A year ago, Gabe Vincent mostly found himself in an either/or situation with Kyle Lowry. This season, not even that was assured, after Victor Oladipo re-upped for two seasons.
But with Oladipo sidelined yet again with a knee issue, and with Tyler Herro and his ballhandling skills moved into the starting unit, Vincent not only has found himself as the Miami Heat’s primary backup to Lowry at point guard, but also playing alongside Lowry at moments of truth.
As has been the case in each of Vincent’s four seasons with the Heat, it merely has been another case of rising to a challenge, just as it was from working his way from undrafted G League prospect to key playoff component last season.
“I mean, I love playing with Kyle,” Vincent told the Sun Sentinel, with the Heat opening a three-game western swing Wednesday night against the Portland Trail Blazers at Moda Center. “I mean, we saw a little of it last season, maybe not in the playoffs. But we saw pieces of it and I think we had success those times.
“I think in his career he’s always typically had another guard alongside of him playing well. And for me, obviously I benefit a lot from it, with his playmaking ability and his ability to score and play off the bounce. It allows me to truly be a combo.”
For Vincent, who had been asked to make the transition from undersized shooting guard to point guard, it is a case of it all coming together as he stands poised to cash in during next summer’s free agency.
“He had a lot of time on the floor last year with me being hurt,” Lowry said. “I think the experience has kind of built his confidence even more.
“I think he’s just finding his way to be himself and be involved and understanding like who he’s going to be, how good he can be, how talented he can be. He asks a lot of questions, but he’s also very smart. He’s a hybrid guy who is a scorer, but he can do both with leadership, get everyone involved and still get his. He’s just continuing to find himself.”
To a degree, that also stands as the description of Oladipo. The difference with Vincent has been availability in addition to ability.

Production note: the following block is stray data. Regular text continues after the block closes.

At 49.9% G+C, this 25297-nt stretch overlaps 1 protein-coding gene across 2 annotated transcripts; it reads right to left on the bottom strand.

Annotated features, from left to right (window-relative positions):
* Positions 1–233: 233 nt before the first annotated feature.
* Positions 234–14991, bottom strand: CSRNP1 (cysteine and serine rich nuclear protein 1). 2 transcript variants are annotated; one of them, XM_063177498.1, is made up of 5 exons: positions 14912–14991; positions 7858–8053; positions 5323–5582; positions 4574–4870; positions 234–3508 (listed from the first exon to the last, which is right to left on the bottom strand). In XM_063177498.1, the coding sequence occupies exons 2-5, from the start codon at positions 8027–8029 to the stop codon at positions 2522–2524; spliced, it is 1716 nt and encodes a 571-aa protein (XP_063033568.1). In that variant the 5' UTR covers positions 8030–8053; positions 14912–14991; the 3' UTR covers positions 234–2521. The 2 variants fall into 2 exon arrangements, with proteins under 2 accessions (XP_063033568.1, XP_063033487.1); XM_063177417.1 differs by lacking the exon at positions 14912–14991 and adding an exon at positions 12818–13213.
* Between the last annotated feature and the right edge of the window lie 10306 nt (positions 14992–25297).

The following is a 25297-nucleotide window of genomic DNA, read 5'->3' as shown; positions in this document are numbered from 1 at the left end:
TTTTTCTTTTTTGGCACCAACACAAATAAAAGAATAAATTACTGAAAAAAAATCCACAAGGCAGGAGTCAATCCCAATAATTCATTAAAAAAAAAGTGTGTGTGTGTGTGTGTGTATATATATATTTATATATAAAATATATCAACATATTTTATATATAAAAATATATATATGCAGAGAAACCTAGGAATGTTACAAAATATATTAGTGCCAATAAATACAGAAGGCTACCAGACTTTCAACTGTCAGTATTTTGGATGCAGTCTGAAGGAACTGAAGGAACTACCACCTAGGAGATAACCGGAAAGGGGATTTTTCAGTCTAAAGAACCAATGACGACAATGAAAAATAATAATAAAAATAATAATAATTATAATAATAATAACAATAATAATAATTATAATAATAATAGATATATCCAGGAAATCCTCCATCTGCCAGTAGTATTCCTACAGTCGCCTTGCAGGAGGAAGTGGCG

“He’s such a swiss-army knife for a combo guard, because he can guard up. He can guard threes and fours, which for somebody his height is really unique,” coach Erik Spoelstra said of the 6-foot-3 22 year old. “But he has that very aggressive disposition. He can really get down in a stance. He likes taking the challenge on that.
“He is a great understudy to Kyle. Kyle is one of those guys that can guard up as well as anybody really in the history of the game. And Gabe really watches him closely.”
In the wake of a breakout playoff series against Trae Young and the Atlanta Hawks in last season’s first round, Vincent arrived at camp with the confidence from a roster that largely returned intact.
“Gabe is good,” forward Jimmy Butler said. “He can shoot the ball. He can finish well around the rim. He plays with a lot of energy. He knows damn near every play from every position. I like him and Kyle and him playing together. It gives Kyle the opportunity to play off the ball, come off pindowns. Gabe is so unselfish he’s trying to give him the ball and get everyone involved.
“That dude’s been working for however long now to prove that he belongs to play in this league, which he does. And I think going to any other team, he could be a starter. But I’m glad he is with my team.”
Depending on the late-game situation, it is now as likely to be Vincent-Lowry as Herro-Lowry, with Vincent having no issue being part of such an offense-defense substitution pattern in difference to Herro’s scoring.
“I mean whatever Coach needs, whatever Coach asks of me, and whatever I can do to help this team win, I want to be a part of that,” Vincent said. “Obviously I love to be on the court. So if I can be on the court impacting winning, I will. And if it’s a Tyler sub, there’s no doubt about his scoring abilities. I have no questions about that, by any means.”